With Catalina Apple is requiring all Mac apps to verified with both a key signing and submitted after the developer signs in with their Apple account. This is in the name of security, however two OSS apps, Libreoffice and GIMP, still give the warning that the app is not trustworthy and therefore will not run. Is this Apple attempting to force all apps through their app store? Maybe. But it could also be to eliminate negative experiences with MacOS and apps that are either broken or risky because their users are not to be trusted (apparently).

This really makes MacOS users look like they’re too dumb to find, install and run apps from the open web. Therefore, Apple has to step in and fix it for them. Which is par for the course, even all the way back to the original iPhone that needed skeuomorphism because apparently users would be too dumb to understand which is the notes app unless it actually looks like a notepad. Of course there are users that are easily confused and are the lowest common denominator, a group that will never fully understand the device they’re using.

There’s a difference between good UI/UX and constantly “Fisher Price-ing” your software. Often, reducing confusion in your app or OS could simply come down to not redesigning the interface with every release, which is a huge complaint for me having to relearn my favorite apps every few months because their new designer went to a conference. Which is hilarious since the design is never any better nor addresses real design issues such as accessibility.

Benefits of Open

Coming back to why Catalina, Windows 10, iOS, Android and the tech season has me thinking about open versus closed source, it comes down to why I chose Linux and why I stay. It really is freedom and the feeling of ownership.

First is with UI/UX changes. When Windows 10 came along it was very clear your computer is not yours, but instead something you’re allowed to borrow from Microsoft. The drastic change in the desktop along with essentially no way to go back really attacked the majority of their userbase. Being a Unity fan (yes, I’ll admit it, I like Unity) I knew I would never have to undergo a similar forced transition. When Ubuntu announced they were deprecating Unity and switching to Gnome I still had a choice to keep my desktop. I could continue to run 14.04 until it reached EOL and can even pay for extended support. Then, with Unity being OSS, another group took up the DE. Of course, I could always maintain my own version if I was willing to put in the time and effort. This is not true of Windows 7 which will be officially dead in January of 2020.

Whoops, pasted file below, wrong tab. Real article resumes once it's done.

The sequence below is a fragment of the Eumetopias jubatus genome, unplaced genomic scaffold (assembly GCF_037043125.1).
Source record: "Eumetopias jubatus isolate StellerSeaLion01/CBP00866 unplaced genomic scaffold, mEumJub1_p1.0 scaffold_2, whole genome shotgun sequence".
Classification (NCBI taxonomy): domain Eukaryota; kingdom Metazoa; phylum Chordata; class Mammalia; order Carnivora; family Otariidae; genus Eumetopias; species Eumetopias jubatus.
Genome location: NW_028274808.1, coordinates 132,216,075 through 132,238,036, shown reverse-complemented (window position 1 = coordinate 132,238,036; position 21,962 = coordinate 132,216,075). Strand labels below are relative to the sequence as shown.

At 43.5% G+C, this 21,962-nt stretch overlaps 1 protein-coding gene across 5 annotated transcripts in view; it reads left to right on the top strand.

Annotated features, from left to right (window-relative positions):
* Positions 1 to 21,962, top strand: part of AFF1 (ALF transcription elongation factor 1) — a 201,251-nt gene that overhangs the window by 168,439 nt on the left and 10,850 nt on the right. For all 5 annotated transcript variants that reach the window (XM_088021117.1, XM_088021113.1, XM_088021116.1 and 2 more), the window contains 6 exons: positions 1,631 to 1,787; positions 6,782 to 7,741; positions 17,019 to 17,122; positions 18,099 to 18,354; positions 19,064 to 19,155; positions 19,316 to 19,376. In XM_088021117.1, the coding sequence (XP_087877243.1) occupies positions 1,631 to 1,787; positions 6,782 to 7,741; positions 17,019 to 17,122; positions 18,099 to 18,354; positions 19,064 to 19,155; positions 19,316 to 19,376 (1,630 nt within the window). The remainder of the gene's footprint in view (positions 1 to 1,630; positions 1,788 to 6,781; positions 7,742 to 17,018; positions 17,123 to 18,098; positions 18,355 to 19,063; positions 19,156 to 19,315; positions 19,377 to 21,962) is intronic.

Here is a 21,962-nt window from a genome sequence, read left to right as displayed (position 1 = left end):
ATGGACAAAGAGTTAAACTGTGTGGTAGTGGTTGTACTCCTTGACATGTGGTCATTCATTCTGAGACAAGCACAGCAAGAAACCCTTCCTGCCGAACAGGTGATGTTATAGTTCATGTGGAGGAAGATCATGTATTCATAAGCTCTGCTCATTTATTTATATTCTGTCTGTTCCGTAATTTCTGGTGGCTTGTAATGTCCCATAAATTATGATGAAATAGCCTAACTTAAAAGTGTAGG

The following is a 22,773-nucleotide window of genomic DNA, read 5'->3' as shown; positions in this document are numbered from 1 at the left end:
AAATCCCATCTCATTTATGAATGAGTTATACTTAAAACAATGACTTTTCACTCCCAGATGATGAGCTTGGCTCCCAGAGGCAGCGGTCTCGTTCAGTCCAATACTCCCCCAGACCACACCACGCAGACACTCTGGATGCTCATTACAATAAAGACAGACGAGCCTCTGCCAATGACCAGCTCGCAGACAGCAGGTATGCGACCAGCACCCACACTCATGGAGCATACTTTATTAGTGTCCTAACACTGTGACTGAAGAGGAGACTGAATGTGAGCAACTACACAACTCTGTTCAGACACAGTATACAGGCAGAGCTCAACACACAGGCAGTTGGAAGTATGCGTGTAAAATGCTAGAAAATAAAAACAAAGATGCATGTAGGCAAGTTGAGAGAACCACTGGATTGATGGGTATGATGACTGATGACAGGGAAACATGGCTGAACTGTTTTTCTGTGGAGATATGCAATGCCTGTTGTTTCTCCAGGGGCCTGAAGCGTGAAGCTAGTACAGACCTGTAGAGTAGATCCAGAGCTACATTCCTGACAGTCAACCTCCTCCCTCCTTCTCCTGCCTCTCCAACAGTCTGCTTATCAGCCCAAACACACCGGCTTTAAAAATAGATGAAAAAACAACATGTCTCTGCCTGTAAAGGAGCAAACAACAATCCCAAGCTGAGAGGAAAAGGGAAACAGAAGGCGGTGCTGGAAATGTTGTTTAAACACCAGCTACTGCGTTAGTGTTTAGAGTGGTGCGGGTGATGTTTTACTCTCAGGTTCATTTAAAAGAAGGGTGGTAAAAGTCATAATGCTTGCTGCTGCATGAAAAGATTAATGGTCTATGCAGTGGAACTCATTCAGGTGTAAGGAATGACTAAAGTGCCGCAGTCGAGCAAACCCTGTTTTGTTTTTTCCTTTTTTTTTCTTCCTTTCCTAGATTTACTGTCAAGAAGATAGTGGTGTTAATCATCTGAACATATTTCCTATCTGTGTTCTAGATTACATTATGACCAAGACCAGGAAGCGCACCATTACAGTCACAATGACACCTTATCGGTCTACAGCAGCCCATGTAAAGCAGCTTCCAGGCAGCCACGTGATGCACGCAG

This can also be felt in mobile OS decisions. iPad owners are left with little choice - either accept iPadOS or continue without updates. You are at the mercy of Apple, with their decisions being the rule of the land. Want to keep running 32-bit applications? Better not update to Catalina, which is now 64-bit only. I understand that Apple is also the maintainer of the operating systems and if they’re pivoting, it doesn’t make sense to continue to maintain old versions just because people don’t like change.

The difference is that they’re removing the ownership of the device from the user. You are at their whims, no matter what with almost zero recourse. For me, sticking with OSS and Free Software means I can use my device how I want, with the applications I want, and whatever amount of flexibility I want. Removing options from users on the other proprietary OS’s is setting a poor precedent for the entire industry, one that will be incredibly difficult to walk back. The goal is to increase technical capabilities in people, not reduce it on the device until its so dumb no one can make anything truly great.